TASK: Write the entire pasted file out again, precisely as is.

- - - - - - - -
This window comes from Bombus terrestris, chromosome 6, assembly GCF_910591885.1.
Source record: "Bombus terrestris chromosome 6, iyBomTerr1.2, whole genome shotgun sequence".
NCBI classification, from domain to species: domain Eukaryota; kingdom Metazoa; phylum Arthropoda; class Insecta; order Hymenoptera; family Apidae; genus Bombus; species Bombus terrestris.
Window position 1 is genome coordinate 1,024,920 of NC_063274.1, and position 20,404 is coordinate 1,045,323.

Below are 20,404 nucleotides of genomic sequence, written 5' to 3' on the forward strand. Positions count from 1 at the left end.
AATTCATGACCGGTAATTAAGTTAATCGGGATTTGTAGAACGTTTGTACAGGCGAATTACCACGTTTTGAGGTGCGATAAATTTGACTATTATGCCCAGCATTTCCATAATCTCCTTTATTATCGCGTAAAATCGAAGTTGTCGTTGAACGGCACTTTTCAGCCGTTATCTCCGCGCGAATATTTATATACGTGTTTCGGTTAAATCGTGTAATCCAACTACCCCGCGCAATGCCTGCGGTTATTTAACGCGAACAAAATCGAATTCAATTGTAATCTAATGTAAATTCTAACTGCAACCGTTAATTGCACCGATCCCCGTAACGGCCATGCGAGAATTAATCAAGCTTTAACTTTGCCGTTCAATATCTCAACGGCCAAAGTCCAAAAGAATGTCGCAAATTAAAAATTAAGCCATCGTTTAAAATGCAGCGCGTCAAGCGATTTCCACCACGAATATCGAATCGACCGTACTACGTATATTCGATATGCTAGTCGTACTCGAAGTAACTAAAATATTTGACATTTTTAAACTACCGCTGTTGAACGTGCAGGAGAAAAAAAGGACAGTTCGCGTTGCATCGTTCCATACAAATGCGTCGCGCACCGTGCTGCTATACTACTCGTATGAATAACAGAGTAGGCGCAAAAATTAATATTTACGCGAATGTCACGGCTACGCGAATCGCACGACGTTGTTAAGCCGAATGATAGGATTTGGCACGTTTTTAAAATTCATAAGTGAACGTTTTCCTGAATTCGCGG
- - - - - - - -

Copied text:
This window comes from Bombus terrestris, chromosome 6, assembly GCF_910591885.1.
Source record: "Bombus terrestris chromosome 6, iyBomTerr1.2, whole genome shotgun sequence".
NCBI classification, from domain to species: domain Eukaryota; kingdom Metazoa; phylum Arthropoda; class Insecta; order Hymenoptera; family Apidae; genus Bombus; species Bombus terrestris.
Window position 1 is genome coordinate 1,024,920 of NC_063274.1, and position 20,404 is coordinate 1,045,323.

Below are 20,404 nucleotides of genomic sequence, written 5' to 3' on the forward strand. Positions count from 1 at the left end.
AATTCATGACCGGTAATTAAGTTAATCGGGATTTGTAGAACGTTTGTACAGGCGAATTACCACGTTTTGAGGTGCGATAAATTTGACTATTATGCCCAGCATTTCCATAATCTCCTTTATTATCGCGTAAAATCGAAGTTGTCGTTGAACGGCACTTTTCAGCCGTTATCTCCGCGCGAATATTTATATACGTGTTTCGGTTAAATCGTGTAATCCAACTACCCCGCGCAATGCCTGCGGTTATTTAACGCGAACAAAATCGAATTCAATTGTAATCTAATGTAAATTCTAACTGCAACCGTTAATTGCACCGATCCCCGTAACGGCCATGCGAGAATTAATCAAGCTTTAACTTTGCCGTTCAATATCTCAACGGCCAAAGTCCAAAAGAATGTCGCAAATTAAAAATTAAGCCATCGTTTAAAATGCAGCGCGTCAAGCGATTTCCACCACGAATATCGAATCGACCGTACTACGTATATTCGATATGCTAGTCGTACTCGAAGTAACTAAAATATTTGACATTTTTAAACTACCGCTGTTGAACGTGCAGGAGAAAAAAAGGACAGTTCGCGTTGCATCGTTCCATACAAATGCGTCGCGCACCGTGCTGCTATACTACTCGTATGAATAACAGAGTAGGCGCAAAAATTAATATTTACGCGAATGTCACGGCTACGCGAATCGCACGACGTTGTTAAGCCGAATGATAGGATTTGGCACGTTTTTAAAATTCATAAGTGAACGTTTTCCTGAATTCGCGG